Behavioral Ecology and Sociobiology

, Volume 63, Issue 2, pp 217–226

The effectiveness of katydid (Neoconocephalus ensiger) song cessation as antipredator defence against the gleaning bat Myotis septentrionalis

  • Hannah M. ter Hofstede
  • John M. Ratcliffe
  • James H. Fullard
Original Paper

DOI: 10.1007/s00265-008-0652-y

Cite this article as:
ter Hofstede, H.M., Ratcliffe, J.M. & Fullard, J.H. Behav Ecol Sociobiol (2008) 63: 217. doi:10.1007/s00265-008-0652-y

Abstract

Many nocturnal katydids (Orthoptera: Tettigoniidae) produce intense calling songs, and some bat species use these songs to detect and locate prey. One Nearctic katydid species, Neoconocephalus ensiger, ceases or pauses singing in response to bat echolocation calls. We tested the hypothesis that song cessation is an effective defence against gleaning bats (i.e., bats that take prey from surfaces). We observed Myotis septentrionalis, a sympatric bat species that uses prey-generated sounds when gleaning, attack and feed on singing N. ensiger in an outdoor flight room. These bats demonstrated a preference for the calling song of N. ensiger over a novel cricket calling song when they were broadcast from a speaker in the flight room. Bats attacked speakers broadcasting N. ensiger calling song as long as the song was continuous and aborted their attack if the sound stopped as they approached, regardless of whether a katydid was present as a physical target on the speaker. Echolocation calls were recorded during attacks and no significant differences were found between continuous and interrupted song approaches for four call parameters, suggesting that M. septentrionalis may not use echolocation to locate silent prey. Therefore, song cessation by katydids in response to ultrasound is an effective defence against gleaning bats.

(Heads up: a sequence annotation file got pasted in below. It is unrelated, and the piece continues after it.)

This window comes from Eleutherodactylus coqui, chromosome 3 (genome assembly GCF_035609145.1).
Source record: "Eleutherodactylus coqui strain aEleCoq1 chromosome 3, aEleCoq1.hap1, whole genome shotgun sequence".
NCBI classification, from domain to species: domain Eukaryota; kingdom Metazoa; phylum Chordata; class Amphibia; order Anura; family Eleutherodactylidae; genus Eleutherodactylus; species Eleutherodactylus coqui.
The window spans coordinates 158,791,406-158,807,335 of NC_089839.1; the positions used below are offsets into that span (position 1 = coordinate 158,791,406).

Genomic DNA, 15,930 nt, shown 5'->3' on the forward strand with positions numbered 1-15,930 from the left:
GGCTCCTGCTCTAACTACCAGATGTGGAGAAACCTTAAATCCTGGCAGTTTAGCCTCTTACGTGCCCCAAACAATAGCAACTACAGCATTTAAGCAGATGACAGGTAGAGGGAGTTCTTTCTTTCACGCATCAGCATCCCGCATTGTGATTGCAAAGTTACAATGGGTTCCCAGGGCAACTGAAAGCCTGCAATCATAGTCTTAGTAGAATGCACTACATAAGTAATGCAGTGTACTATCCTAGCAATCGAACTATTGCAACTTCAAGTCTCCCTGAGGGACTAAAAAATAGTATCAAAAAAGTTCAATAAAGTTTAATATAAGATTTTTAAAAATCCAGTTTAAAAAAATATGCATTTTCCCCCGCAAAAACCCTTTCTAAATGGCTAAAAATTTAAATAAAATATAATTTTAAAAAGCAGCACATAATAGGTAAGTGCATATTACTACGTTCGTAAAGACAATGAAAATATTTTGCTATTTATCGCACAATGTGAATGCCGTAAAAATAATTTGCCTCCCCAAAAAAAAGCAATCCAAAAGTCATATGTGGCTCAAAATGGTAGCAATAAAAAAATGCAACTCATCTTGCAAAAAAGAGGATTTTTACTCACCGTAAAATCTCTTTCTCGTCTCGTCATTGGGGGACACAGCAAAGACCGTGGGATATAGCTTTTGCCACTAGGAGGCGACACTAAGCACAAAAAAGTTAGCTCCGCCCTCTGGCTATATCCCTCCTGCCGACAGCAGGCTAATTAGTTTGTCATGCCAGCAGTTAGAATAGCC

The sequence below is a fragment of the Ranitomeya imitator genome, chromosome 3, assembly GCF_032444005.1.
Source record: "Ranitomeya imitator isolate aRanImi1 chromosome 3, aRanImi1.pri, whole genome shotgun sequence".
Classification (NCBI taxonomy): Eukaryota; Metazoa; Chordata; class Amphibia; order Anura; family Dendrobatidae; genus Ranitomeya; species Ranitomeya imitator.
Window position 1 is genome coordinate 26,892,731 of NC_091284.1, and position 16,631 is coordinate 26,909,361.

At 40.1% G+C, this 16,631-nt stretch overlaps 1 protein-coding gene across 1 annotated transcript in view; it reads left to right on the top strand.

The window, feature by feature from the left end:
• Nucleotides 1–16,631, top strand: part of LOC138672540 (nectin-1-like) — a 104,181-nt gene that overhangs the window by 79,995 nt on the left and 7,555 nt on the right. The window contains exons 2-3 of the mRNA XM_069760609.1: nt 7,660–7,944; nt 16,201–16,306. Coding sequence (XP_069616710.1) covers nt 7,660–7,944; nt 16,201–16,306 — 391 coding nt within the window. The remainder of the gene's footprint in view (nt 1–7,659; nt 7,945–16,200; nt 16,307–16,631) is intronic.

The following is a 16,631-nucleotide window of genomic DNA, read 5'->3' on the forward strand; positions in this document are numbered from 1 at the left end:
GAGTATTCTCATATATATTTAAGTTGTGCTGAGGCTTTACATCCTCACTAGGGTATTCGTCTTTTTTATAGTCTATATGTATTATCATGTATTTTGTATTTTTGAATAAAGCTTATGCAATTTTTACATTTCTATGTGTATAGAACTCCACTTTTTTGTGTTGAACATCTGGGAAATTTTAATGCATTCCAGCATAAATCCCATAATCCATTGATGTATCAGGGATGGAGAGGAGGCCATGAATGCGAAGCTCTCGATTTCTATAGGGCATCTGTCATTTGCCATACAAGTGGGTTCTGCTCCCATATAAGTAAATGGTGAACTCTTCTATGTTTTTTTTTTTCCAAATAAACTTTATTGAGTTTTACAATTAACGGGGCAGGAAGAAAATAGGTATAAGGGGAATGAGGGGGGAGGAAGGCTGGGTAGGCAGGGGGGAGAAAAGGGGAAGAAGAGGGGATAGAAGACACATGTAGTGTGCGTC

Keywords

Antipredator behaviourEcholocationGleaningTettigoniidaeChiroptera

Copyright information

© Springer-Verlag 2008

Authors and Affiliations

  • Hannah M. ter Hofstede
    • 1
    • 3
  • John M. Ratcliffe
    • 2
  • James H. Fullard
    • 1
  1. 1.Biology DepartmentUniversity of Toronto MississaugaMississaugaCanada
  2. 2.Department of Neurobiology and BehaviorCornell UniversityIthacaUSA
  3. 3.School of Biological SciencesUniversity of BristolBristolUK